The key to peace: Selling the two-state solution in Palestine
If the world wants this conflict to end it has to think much harder about what options exist that could deliver a solid and durable majority of Palestinians not only to accept a two-state solution, but who will also crack down on the inevitable minority that will reject that solution and want to continue an armed struggle against Israel. We have to think about deal sweetening for the Palestinians if we are serious about peace.
There is no guarantee that this approach will work, and it will almost certainly not work quickly. There are substantive religious and theological objections among many Palestinians about ceding territory to non-Muslims. At a time when Islamic identification and militancy is rising across the region, it may not be possible for Palestinian moderates to deliver a lasting peace even though they sincerely want it. Secular, nationalist Palestinian opposition is also strong and deeply rooted in emotional and ideological concepts not easily compromised or forgotten.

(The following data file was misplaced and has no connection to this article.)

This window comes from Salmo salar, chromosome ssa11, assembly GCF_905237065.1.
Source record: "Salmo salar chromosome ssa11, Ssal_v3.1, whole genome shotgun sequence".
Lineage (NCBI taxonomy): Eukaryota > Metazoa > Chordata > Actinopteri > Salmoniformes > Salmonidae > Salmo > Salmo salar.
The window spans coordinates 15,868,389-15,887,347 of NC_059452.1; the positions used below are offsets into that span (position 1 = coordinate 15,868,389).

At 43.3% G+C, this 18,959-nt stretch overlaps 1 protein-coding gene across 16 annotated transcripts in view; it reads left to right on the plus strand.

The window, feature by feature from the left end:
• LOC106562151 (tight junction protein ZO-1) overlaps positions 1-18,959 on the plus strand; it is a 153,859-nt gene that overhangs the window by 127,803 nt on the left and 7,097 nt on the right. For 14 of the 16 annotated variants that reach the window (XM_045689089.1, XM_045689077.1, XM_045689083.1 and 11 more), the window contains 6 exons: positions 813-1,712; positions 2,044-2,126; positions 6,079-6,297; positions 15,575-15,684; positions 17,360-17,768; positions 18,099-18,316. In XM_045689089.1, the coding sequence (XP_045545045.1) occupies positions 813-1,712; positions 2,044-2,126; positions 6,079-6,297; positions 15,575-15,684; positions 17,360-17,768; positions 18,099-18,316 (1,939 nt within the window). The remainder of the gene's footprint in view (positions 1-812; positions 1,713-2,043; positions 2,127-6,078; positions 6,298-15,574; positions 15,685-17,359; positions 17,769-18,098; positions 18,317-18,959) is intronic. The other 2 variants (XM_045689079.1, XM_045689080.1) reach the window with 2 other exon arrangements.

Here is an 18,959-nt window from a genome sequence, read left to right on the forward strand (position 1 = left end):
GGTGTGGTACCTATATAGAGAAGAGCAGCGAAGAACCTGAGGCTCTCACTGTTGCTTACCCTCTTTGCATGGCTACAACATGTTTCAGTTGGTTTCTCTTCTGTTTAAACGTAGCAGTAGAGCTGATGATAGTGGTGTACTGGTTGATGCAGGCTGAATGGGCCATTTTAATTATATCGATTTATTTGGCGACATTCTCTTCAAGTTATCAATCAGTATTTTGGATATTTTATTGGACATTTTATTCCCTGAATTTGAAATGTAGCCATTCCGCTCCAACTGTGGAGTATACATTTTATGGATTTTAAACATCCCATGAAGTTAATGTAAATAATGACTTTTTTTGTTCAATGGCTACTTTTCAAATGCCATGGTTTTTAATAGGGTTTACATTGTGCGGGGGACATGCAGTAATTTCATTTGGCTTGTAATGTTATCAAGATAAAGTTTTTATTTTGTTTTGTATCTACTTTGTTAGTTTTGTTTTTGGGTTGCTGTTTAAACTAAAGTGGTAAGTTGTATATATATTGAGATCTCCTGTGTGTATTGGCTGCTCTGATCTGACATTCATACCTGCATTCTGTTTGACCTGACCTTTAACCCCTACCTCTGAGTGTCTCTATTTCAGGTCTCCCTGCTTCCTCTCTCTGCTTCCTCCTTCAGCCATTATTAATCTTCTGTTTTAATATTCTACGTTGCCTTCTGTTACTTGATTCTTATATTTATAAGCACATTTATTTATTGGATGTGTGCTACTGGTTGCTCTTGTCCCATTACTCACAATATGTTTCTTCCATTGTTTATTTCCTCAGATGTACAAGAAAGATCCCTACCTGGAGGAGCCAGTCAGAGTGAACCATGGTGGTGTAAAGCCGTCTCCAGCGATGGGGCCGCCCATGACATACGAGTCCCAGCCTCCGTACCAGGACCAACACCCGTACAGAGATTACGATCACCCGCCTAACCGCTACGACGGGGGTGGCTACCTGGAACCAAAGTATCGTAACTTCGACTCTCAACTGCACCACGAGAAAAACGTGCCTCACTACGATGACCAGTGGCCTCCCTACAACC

It may be that for these reasons, real peace is out of reach for now. In that case, the rational course might be to go for a lasting truce in which neither side gives up ultimate claims but accepts a pragmatic, medium term ‘cease fire in place.’ If carefully designed, that kind of practical arrangement could buy time while the search for a conclusive peace treaty continued. Such an arrangement would not be unique. Russia and Japan, for example, have not yet signed a treaty ending World War Two, and while their territorial dispute is a real one, the two countries manage to cooperate and they aren’t shooting at one another. In the dispute between Taiwan and mainland China, the United States has promoted pragmatic arrangements while postponing the final status talks. A long term truce of this kind would enable Palestinians and Israelis to go about their lives in security and reduce tensions in a region that has plenty of other issues to worry about.